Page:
‘Yellow vest’ protesters hold sit-in at Attorney General’s office
Protesters wearing yellow vests attempted to storm the Attorney General’s office amid claims their calls for a meeting over the deaths of three teenage boys have been ignored.
The group included some people who spent the morning at Westminster Magistrates Court where self-styled “yellow vests” protester James Goddard denied harassing pro-Remain MP Anna Soubry.
Footage live-streamed on social media showed supporters sitting in stairwells, shouting on loudspeakers and criticising the police as alarms could be heard ringing out.
They then knocked on an office door within the building, shouting: “Hello, the little people are here.”
They eventually left around an hour later after being threatened with arrest, but vowed: “We’ll be back.”
The protest related to the case of Jaynesh Chudasama, who was jailed last year over the deaths by dangerous driving of three boys as they walked to a 16th birthday party.
The car hire worker was more than two-and-a-half times the legal limit for alcohol and doing 71mph on a 60mph road in Hayes, west London, when he ploughed into the teenagers. He pleaded guilty to causing the death by dangerous driving of semi-professional footballer Harry Rice, 17, apprentice electrician George Wilkinson, 16, and labourer Josh McGuinness, 16.
He subsequently had his 13-year prison term cut to 10-and-a-half years by three judges at the Court of Appeal in London.
Protesters at the Attorney General’s office sang “justice for the three” and chanted “we want a new Attorney General”, while one man held an England flag aloft.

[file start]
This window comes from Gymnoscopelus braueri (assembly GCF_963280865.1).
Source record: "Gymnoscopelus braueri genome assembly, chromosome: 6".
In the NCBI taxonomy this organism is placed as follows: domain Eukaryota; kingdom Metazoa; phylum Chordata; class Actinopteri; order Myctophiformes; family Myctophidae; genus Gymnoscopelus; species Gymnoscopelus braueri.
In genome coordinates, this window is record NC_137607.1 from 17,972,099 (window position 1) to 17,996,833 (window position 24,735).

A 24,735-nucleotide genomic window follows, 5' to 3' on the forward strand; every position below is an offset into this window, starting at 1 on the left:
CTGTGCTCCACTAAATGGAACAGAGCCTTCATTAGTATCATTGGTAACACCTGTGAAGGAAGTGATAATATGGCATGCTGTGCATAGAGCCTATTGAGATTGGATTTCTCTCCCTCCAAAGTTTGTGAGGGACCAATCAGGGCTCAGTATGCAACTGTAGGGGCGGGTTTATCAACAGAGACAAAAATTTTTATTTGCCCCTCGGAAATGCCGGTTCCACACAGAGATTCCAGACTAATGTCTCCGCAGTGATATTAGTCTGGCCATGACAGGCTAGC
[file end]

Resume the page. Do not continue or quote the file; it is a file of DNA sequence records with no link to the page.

One 63-year-old man from south London, who did not want to give his name, said: “We are not far-right. We are a peaceful movement. We have our views on politics which we’re entitled to have.”
He said they will march to Parliament later to “demand Brexit”.
He added that Tracy Blackwell, mother of Josh, had written to and called the Attorney General’s office to speak about the case but had been “ignored”.
Asked what the point of their protest was, he said: “Justice for Tracy”.
A number of protesters refused to move when asked by police, telling the officers: “No violence”.
Protesters also filmed themselves chanting “Soubry is a Nazi”, after similar chants were made from the public gallery at Goddard’s court case earlier in the day.
Ms Blackwell was applauded as she emerged from the building.
She said she had asked for a meeting with the Attorney General but had been refused.
Ms Blackwell said: “They just ignore the working class and that’s what it’s about.”
The protesters left the building and began chanting: “We’ll see you next week.”